A monolithically integrated optical receiver in 0.6 μm bipolar complementary metal oxide semiconductor (BiCMOS) technology with 45 channels, each working at a data rate of 3.125 Gbit/s, is described. The optical receiver uses integrated pin photodiodes with a diameter of 90 μm. This parallel optical silicon receiver is capable of operating at 100°C. The parallel optical receiver consumes less than 950 mW in total and each of its channels achieve an optical sensitivity of −17.5 dBm at 850 nm wavelength and a bit error ratio of 10−9.
We present a chip, which is suited for applications in data-communication areas as well as in image-processing applications. Through the combination of parallel signal gathering and processing, we save components and we can increase the processing rate. We think thereby on problems like pre processing in camera systems also called "intelligent sensor". The chip has a structure as follows. Every processor element contains an optical detector, a trans-impedance amplifier and a comparator. A digital logic is directly connected to these components. This logic realizes the programmable processing of the signals. Each processor element is connected to its four direct orthogonal neighbours within the processor array. The digital parts consist of a special processor. It realises simple hard-wired image algorithms. As an example for cooperation of the analogue and digital part we have implemented some morphologic operations. Our receiver consists of a 8×8 photodiode array. A data rate of 625 Mbit/s for an average optical power in the range of 25 µW to 500 µW is possible for a bit-error-rate of 10-9 per channel. Signal processing limits the frequency to 200 MHz for a processor element according to simulations. Using an image with a size of 6×6 according to parallel data transfer a data throughput of 7.2 GHz results.
In resent publications we presented PIN photodiodes with a bandwidth of 600MHz implemented in low-cost 0.6μm BiCMOS technology. A new method to increase the response time of these PIN photodiodes is proposed here. This method was applied to design an optical fiber receiver with a maximum possible data rate of 2.5Gbit/s. In addition to the PIN photodiode attached to a transimpedance amplifier it also includes a decision circuit and a 50Ω output driver. The measured bandwidth of the receiver of 1.90GHz is sufficient for 2.5Gbit/s. At an optical wavelength of 660nm, a sensitivity of -17.0dBm was measured. At a supply voltage of 5V, the power consumption of the complete receiver is 171mW, from which the output driver requires 128mW. The overall chip size is 1154μm times 727μm.
We present an optical fiber receiver which includes a monolithically integrated PIN photodiode, a transimpedance amplifier, a decision circuit and a PECL compatible output driver. This low-cost and low-power receiver was fabricated in 0.6μm BiCMOS technology. Only one minor process modification was necessary to implement the PIN photodiodewith a diameter of 150μm. A minimum number of external components is needed for interfacing with standard PECL gates. At a maximum possible data rate of 625Mbit/s, a sensitivity of -22.7dBm was measured at an optical wavelength of 660nm. At a single-supply voltage of 5V, the power consumption of the complete receiver is less than 74mW. The overall chip size is 1763μm times 648μm.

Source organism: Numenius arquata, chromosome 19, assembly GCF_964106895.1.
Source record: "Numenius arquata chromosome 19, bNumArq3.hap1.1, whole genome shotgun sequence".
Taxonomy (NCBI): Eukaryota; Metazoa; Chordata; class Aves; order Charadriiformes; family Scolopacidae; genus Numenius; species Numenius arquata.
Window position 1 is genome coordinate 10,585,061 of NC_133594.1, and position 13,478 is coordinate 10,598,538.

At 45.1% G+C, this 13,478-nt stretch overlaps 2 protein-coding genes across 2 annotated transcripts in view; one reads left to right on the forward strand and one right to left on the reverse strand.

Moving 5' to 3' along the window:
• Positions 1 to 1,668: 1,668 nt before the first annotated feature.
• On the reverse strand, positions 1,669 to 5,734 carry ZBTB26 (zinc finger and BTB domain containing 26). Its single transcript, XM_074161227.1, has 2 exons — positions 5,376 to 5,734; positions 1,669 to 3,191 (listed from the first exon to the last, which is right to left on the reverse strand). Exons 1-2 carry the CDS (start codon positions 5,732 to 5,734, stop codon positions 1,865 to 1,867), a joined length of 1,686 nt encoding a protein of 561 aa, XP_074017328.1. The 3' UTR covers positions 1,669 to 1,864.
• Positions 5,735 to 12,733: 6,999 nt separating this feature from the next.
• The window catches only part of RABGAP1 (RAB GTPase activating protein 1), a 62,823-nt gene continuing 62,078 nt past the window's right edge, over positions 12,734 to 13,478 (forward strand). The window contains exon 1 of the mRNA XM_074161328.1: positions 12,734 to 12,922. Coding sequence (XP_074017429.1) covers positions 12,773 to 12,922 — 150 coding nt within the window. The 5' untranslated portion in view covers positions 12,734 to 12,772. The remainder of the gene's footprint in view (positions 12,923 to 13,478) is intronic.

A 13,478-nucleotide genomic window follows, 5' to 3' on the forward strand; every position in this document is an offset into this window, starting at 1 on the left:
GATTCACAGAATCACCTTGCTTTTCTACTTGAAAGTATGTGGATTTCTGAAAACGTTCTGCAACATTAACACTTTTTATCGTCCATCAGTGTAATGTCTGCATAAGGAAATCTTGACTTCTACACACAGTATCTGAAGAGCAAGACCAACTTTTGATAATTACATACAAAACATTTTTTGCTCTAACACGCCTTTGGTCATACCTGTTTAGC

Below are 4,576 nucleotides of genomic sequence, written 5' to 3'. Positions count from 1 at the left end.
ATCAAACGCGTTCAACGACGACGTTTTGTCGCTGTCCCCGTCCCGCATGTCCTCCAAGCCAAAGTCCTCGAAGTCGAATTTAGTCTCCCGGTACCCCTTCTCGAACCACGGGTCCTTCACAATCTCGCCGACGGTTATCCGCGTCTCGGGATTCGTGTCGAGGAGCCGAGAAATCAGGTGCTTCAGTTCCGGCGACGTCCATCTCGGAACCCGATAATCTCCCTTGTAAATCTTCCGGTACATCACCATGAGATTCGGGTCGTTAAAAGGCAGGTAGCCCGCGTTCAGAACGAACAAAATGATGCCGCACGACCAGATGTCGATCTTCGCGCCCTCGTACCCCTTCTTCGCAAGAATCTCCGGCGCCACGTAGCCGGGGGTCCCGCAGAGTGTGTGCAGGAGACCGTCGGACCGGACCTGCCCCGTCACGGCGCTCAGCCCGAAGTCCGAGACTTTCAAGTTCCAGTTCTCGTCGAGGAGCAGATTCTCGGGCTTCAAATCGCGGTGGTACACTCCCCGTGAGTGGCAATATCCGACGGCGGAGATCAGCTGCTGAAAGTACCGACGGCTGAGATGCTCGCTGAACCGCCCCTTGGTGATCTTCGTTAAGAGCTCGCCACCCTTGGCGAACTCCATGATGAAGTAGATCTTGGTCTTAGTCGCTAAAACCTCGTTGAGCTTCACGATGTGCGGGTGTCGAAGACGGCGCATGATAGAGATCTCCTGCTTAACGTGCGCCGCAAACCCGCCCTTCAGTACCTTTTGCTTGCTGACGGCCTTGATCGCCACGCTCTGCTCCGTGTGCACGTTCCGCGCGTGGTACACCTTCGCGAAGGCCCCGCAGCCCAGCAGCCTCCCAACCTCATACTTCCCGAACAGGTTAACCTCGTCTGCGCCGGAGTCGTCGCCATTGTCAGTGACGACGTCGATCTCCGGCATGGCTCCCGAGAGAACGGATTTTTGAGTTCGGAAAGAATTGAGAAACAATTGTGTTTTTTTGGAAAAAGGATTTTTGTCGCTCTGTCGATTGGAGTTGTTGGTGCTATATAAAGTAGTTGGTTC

We present a system for direct parallel optical data communication between integrated circuits on neighboured printed circuit boards based on a monolithic integrated CMOS smart pixel array, fibre arrays, and VCSELs. The advantage of our system versus backplane systems is the direct data transfer through the space avoiding planar and area consuming interconnections. The detector chip allows a data rate of 625 Mbit/s per link and is cycled by an optical clock. A simulation of the chip layout showed 260 % more performance versus electrical off-chip interconnects. In principle an 8'8 data transfer is feasible allowing a data rate of 40 Gbit/s. The detector combines an optical receiver array with a digital processor array which executes image processing algorithms. The optical receiver is formed by a PIN photodiode with a diameter of 40 µm, a transimpedance amplifier (TIA) and a decision-making postamplifier. The measured responsivity of the photodiode without antireflection coating is R=0.382 A/W at an optical wavelength of 670 nm. The TIA consists of a CMOS inverter and a PMOS transistor forming the feedback resistor. Together with the postamplifier, formed by a chain of five CMOS inverters and attaining digital CMOS levels, a data rate of 625 Mbit/s is achieved.
Generally, a high-speed optical sensor consists of a photodiode and a transimpedance amplifier. If a large photosensitive area is demanded, the resulting large junction capacitance of the photodiode limits both the bandwidth and the noise behavior of the transimpedance amplifier. Therefore we suggest an innovative approach, which divides the photodiode into four electrically isolated sections. Each of the four-quarter photodiodes is connected to a transimpedance amplifier and their output voltages are combined with a summation amplifier. The capacitance of each of the four-quarter photodiodes is only one fourth of the capacitance of the undivided photodiode, therefore the bandwidth of the innovative optical sensor is 223MHz, which is three times as high as the bandwidth of a transimpedance amplifier with an undivided photodiode. The photo-sensitivity is more than doubled to 75mV/μW.